A little while ago, the Progress MS-25 spacecraft docked with the International Space Station in the mission also referred to as Progress 85 or 85P. The Russian cargo spacecraft, which blasted off last Friday, December 1, carries food, water, scientific experiments, fuel, and various hardware. The Progress spacecraft have an automatic docking system but in case of problems, the cosmonauts on board the Station take control of it and that’s what happened today to complete the maneuver.
A little while ago, the Progress MS-25 spacecraft blasted off atop a Soyuz-2.1a rocket from the Baikonur Cosmodrome in Kazakhstan. After about nine minutes it successfully separated from the rocket’s last stage and was placed on its route. The cargo spacecraft began its resupply mission to the International Space Station also called Progress 85 or 85P. In this mission, the route used is the one that requires about two days.
A little while ago, SpaceX’s Dragon 2 spacecraft docked with the International Space Station’s Harmony module completing the first part of its CRS-29 mission. Astronauts Jasmin Moghbeli and Loral O’Hara monitored the operation but the cargo spacecraft, which blasted off when it was Thursday night in the USA, completed the maneuvers automatically without any problem.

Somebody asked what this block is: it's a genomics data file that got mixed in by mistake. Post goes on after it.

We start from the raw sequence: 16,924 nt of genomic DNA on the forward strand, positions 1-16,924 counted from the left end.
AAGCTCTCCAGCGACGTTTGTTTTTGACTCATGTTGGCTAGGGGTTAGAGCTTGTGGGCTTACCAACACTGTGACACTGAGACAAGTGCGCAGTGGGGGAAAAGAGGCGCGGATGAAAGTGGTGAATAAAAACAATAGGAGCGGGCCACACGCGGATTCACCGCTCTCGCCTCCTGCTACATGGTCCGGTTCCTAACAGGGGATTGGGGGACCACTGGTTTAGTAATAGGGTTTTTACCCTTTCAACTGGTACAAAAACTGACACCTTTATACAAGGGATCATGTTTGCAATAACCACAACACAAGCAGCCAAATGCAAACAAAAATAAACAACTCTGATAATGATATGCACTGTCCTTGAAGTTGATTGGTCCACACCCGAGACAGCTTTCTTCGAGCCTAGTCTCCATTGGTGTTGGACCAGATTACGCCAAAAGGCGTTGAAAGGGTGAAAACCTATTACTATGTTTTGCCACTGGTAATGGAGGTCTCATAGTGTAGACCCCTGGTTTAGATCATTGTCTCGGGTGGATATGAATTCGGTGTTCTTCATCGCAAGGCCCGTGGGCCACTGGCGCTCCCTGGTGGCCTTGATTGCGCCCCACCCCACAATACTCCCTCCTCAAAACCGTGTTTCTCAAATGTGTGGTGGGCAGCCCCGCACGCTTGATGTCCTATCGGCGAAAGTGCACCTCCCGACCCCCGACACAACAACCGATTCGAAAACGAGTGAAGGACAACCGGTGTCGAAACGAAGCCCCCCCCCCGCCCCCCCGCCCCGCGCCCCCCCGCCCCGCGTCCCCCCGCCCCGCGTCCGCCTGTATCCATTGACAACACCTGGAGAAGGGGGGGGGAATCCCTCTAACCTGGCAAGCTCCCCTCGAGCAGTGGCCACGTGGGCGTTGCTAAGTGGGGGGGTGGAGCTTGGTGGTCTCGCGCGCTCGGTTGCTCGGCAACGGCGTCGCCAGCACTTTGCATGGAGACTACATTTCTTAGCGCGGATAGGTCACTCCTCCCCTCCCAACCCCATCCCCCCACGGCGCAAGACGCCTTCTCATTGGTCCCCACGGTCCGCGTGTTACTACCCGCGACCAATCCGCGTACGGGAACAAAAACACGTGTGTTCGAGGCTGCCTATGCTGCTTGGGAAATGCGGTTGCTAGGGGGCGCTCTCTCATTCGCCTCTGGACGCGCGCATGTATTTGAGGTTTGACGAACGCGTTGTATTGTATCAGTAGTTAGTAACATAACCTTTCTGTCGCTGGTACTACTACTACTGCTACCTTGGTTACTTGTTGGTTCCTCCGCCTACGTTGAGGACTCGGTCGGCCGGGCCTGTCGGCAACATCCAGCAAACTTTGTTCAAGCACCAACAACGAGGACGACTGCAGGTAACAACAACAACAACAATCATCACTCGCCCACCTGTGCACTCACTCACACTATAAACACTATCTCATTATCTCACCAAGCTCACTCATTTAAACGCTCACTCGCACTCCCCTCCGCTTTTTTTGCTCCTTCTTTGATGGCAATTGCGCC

The CRS-29 mission will end in about a month with the return to Earth. The second version of the Dragon cargo spacecraft can stay in space much longer than the first version but for now, NASA hasn’t extended its missions.
A few hours ago, the SpaceX Dragon 2 spacecraft blasted off atop a Falcon 9 rocket from the Kennedy Space Center in its CRS-29 (Cargo Resupply Service 29) mission, also referred to as SPX-29. After almost exactly 12 minutes it separated successfully from the rocket’s last stage and went en route. This is the 29th mission for the Dragon/Dragon 2 spacecraft to resupply the International Space Station with various cargoes and then return to Earth, again with various cargoes.
A few hours ago, the Progress MS-24 spacecraft docked with the International Space Station in the mission also referred to as Progress 85 or 85P. The Russian cargo spacecraft, which blasted off last Wednesday, August 24, Russian time, carries food, water, scientific experiments, fuel, and various hardware. Yesterday, the Station performed a maneuver using the Zvezda module’s engines to move from away the trajectory of a space debris but that had no consequences on the arrival of the Progress MS-24.